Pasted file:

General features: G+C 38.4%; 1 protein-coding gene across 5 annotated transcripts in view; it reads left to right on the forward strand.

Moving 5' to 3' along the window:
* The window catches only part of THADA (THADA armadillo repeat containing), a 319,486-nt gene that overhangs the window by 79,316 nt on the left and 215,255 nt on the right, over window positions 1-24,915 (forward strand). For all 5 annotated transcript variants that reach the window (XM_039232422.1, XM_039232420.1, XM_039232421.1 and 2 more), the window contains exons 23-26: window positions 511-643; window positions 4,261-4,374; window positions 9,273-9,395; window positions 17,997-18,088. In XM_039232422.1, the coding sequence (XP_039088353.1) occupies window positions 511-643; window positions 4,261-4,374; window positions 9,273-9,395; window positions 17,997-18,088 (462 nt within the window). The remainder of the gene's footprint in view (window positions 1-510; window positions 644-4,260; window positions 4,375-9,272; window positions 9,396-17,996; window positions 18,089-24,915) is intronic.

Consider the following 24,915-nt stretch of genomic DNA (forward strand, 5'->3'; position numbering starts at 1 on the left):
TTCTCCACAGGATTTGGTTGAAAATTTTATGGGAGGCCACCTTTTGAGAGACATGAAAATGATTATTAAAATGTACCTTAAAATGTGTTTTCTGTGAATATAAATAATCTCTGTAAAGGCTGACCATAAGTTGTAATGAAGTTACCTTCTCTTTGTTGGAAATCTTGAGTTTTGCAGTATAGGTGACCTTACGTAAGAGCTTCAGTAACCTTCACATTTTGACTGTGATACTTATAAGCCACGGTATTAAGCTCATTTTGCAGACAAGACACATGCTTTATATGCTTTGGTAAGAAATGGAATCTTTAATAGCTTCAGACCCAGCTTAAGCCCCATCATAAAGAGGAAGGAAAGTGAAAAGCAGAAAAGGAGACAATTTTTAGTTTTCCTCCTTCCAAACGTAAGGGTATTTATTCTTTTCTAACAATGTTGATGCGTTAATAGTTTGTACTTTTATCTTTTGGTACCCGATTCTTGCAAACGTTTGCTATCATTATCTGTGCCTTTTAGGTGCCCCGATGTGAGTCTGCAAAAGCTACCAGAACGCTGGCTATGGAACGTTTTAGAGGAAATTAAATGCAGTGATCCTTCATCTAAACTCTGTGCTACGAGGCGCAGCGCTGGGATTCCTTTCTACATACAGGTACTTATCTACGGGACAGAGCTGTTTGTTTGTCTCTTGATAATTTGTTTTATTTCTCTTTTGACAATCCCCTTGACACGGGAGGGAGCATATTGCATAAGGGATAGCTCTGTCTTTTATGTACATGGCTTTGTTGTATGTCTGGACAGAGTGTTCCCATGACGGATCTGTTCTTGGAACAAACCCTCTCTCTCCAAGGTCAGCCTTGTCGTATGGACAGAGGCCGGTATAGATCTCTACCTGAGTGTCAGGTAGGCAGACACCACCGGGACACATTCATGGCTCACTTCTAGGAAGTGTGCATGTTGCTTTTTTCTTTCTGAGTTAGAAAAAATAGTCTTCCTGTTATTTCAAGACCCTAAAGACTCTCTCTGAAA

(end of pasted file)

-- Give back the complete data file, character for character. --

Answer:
General features: G+C 38.4%; 1 protein-coding gene across 5 annotated transcripts in view; it reads left to right on the forward strand.

Moving 5' to 3' along the window:
* The window catches only part of THADA (THADA armadillo repeat containing), a 319,486-nt gene that overhangs the window by 79,316 nt on the left and 215,255 nt on the right, over window positions 1-24,915 (forward strand). For all 5 annotated transcript variants that reach the window (XM_039232422.1, XM_039232420.1, XM_039232421.1 and 2 more), the window contains exons 23-26: window positions 511-643; window positions 4,261-4,374; window positions 9,273-9,395; window positions 17,997-18,088. In XM_039232422.1, the coding sequence (XP_039088353.1) occupies window positions 511-643; window positions 4,261-4,374; window positions 9,273-9,395; window positions 17,997-18,088 (462 nt within the window). The remainder of the gene's footprint in view (window positions 1-510; window positions 644-4,260; window positions 4,375-9,272; window positions 9,396-17,996; window positions 18,089-24,915) is intronic.

Consider the following 24,915-nt stretch of genomic DNA (forward strand, 5'->3'; position numbering starts at 1 on the left):
TTCTCCACAGGATTTGGTTGAAAATTTTATGGGAGGCCACCTTTTGAGAGACATGAAAATGATTATTAAAATGTACCTTAAAATGTGTTTTCTGTGAATATAAATAATCTCTGTAAAGGCTGACCATAAGTTGTAATGAAGTTACCTTCTCTTTGTTGGAAATCTTGAGTTTTGCAGTATAGGTGACCTTACGTAAGAGCTTCAGTAACCTTCACATTTTGACTGTGATACTTATAAGCCACGGTATTAAGCTCATTTTGCAGACAAGACACATGCTTTATATGCTTTGGTAAGAAATGGAATCTTTAATAGCTTCAGACCCAGCTTAAGCCCCATCATAAAGAGGAAGGAAAGTGAAAAGCAGAAAAGGAGACAATTTTTAGTTTTCCTCCTTCCAAACGTAAGGGTATTTATTCTTTTCTAACAATGTTGATGCGTTAATAGTTTGTACTTTTATCTTTTGGTACCCGATTCTTGCAAACGTTTGCTATCATTATCTGTGCCTTTTAGGTGCCCCGATGTGAGTCTGCAAAAGCTACCAGAACGCTGGCTATGGAACGTTTTAGAGGAAATTAAATGCAGTGATCCTTCATCTAAACTCTGTGCTACGAGGCGCAGCGCTGGGATTCCTTTCTACATACAGGTACTTATCTACGGGACAGAGCTGTTTGTTTGTCTCTTGATAATTTGTTTTATTTCTCTTTTGACAATCCCCTTGACACGGGAGGGAGCATATTGCATAAGGGATAGCTCTGTCTTTTATGTACATGGCTTTGTTGTATGTCTGGACAGAGTGTTCCCATGACGGATCTGTTCTTGGAACAAACCCTCTCTCTCCAAGGTCAGCCTTGTCGTATGGACAGAGGCCGGTATAGATCTCTACCTGAGTGTCAGGTAGGCAGACACCACCGGGACACATTCATGGCTCACTTCTAGGAAGTGTGCATGTTGCTTTTTTCTTTCTGAGTTAGAAAAAATAGTCTTCCTGTTATTTCAAGACCCTAAAGACTCTCTCTGAAA